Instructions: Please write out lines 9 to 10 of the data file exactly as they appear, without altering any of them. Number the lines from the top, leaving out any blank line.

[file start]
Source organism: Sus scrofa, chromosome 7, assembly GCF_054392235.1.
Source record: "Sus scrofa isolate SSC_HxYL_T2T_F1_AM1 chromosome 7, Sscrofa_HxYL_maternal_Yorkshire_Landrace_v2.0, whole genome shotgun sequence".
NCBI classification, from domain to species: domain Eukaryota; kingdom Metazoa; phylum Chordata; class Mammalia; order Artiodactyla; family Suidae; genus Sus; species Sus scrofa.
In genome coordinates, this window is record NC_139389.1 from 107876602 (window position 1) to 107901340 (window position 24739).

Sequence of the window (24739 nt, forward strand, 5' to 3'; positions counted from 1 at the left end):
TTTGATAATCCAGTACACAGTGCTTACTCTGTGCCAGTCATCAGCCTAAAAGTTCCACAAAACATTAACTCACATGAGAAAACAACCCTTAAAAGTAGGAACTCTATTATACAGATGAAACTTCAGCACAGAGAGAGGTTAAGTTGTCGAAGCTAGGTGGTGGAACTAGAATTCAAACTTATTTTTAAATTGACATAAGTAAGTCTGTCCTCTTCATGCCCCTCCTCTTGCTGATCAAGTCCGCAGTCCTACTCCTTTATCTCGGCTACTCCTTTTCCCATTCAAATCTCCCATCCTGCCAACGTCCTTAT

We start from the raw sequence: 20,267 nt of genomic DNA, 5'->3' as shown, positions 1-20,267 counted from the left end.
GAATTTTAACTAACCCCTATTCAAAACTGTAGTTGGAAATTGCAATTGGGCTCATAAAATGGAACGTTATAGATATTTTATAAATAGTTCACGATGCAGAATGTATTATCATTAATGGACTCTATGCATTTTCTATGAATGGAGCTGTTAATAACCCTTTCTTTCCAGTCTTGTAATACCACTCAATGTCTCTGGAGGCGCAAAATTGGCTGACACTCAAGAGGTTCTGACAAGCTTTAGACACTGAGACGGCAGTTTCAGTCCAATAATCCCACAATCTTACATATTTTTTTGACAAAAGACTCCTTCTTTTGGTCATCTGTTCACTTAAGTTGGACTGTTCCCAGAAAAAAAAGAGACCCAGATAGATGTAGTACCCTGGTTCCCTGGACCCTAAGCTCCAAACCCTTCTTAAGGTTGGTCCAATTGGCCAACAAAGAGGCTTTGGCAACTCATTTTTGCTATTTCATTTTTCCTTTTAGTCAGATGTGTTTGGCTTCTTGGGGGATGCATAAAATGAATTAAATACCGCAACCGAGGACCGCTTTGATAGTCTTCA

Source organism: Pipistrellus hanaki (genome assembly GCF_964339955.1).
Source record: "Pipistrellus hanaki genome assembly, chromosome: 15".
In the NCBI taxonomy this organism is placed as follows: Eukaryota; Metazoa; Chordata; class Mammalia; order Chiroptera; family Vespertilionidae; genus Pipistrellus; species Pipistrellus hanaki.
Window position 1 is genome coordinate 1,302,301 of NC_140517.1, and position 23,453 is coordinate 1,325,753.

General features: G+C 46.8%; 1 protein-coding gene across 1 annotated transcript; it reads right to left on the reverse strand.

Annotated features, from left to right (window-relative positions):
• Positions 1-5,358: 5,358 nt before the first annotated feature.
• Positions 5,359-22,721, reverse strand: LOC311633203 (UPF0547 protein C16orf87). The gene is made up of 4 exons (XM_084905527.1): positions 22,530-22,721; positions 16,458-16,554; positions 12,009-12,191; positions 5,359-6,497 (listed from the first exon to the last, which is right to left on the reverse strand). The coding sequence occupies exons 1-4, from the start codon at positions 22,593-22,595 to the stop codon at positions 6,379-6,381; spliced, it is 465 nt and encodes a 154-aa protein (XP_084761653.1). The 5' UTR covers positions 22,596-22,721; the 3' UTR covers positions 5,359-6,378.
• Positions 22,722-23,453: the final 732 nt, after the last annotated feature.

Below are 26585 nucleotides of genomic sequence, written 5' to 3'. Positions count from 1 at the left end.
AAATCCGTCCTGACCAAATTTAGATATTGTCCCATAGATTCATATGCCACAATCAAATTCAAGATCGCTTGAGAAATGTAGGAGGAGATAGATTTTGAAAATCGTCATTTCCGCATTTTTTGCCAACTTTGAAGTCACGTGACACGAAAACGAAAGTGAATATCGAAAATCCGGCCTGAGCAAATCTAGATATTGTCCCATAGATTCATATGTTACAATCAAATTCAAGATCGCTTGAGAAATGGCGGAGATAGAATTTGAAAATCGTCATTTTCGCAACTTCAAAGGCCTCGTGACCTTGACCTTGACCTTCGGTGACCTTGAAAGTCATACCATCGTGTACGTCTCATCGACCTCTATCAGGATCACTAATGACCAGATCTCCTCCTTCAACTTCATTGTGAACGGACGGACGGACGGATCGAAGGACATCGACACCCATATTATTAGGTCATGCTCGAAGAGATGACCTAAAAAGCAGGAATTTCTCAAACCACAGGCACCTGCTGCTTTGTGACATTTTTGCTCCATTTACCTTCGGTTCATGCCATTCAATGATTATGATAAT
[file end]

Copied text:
Source organism: Pipistrellus hanaki (genome assembly GCF_964339955.1).
Source record: "Pipistrellus hanaki genome assembly, chromosome: 15".